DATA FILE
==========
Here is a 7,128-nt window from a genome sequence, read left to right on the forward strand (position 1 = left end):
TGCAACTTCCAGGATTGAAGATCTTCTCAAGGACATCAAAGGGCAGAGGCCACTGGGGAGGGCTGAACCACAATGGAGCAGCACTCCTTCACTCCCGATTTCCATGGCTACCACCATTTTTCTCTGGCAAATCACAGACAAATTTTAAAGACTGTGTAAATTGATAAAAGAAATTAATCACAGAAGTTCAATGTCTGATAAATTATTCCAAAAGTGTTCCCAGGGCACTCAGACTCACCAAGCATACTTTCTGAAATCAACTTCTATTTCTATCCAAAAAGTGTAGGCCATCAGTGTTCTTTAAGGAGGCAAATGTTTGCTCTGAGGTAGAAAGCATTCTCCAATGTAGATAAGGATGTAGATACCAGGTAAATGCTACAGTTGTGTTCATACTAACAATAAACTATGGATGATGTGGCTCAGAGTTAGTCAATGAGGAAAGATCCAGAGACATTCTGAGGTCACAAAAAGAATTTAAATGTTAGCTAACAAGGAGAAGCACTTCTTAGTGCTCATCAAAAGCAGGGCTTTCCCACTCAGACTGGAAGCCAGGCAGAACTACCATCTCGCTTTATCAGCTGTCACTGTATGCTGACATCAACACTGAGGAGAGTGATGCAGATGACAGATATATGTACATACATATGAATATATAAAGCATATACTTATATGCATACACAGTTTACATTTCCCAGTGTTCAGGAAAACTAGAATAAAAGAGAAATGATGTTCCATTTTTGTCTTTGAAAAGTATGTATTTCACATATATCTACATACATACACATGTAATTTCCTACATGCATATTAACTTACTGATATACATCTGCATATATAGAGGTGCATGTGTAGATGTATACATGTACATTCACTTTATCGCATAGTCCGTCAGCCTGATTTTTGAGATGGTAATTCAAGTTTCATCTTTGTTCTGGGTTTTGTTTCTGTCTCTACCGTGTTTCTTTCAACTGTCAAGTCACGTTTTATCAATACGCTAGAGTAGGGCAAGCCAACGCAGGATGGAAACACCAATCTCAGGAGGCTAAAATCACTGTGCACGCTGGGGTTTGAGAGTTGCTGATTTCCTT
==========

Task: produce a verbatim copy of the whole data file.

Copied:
Here is a 7,128-nt window from a genome sequence, read left to right on the forward strand (position 1 = left end):
TGCAACTTCCAGGATTGAAGATCTTCTCAAGGACATCAAAGGGCAGAGGCCACTGGGGAGGGCTGAACCACAATGGAGCAGCACTCCTTCACTCCCGATTTCCATGGCTACCACCATTTTTCTCTGGCAAATCACAGACAAATTTTAAAGACTGTGTAAATTGATAAAAGAAATTAATCACAGAAGTTCAATGTCTGATAAATTATTCCAAAAGTGTTCCCAGGGCACTCAGACTCACCAAGCATACTTTCTGAAATCAACTTCTATTTCTATCCAAAAAGTGTAGGCCATCAGTGTTCTTTAAGGAGGCAAATGTTTGCTCTGAGGTAGAAAGCATTCTCCAATGTAGATAAGGATGTAGATACCAGGTAAATGCTACAGTTGTGTTCATACTAACAATAAACTATGGATGATGTGGCTCAGAGTTAGTCAATGAGGAAAGATCCAGAGACATTCTGAGGTCACAAAAAGAATTTAAATGTTAGCTAACAAGGAGAAGCACTTCTTAGTGCTCATCAAAAGCAGGGCTTTCCCACTCAGACTGGAAGCCAGGCAGAACTACCATCTCGCTTTATCAGCTGTCACTGTATGCTGACATCAACACTGAGGAGAGTGATGCAGATGACAGATATATGTACATACATATGAATATATAAAGCATATACTTATATGCATACACAGTTTACATTTCCCAGTGTTCAGGAAAACTAGAATAAAAGAGAAATGATGTTCCATTTTTGTCTTTGAAAAGTATGTATTTCACATATATCTACATACATACACATGTAATTTCCTACATGCATATTAACTTACTGATATACATCTGCATATATAGAGGTGCATGTGTAGATGTATACATGTACATTCACTTTATCGCATAGTCCGTCAGCCTGATTTTTGAGATGGTAATTCAAGTTTCATCTTTGTTCTGGGTTTTGTTTCTGTCTCTACCGTGTTTCTTTCAACTGTCAAGTCACGTTTTATCAATACGCTAGAGTAGGGCAAGCCAACGCAGGATGGAAACACCAATCTCAGGAGGCTAAAATCACTGTGCACGCTGGGGTTTGAGAGTTGCTGATTTCCTT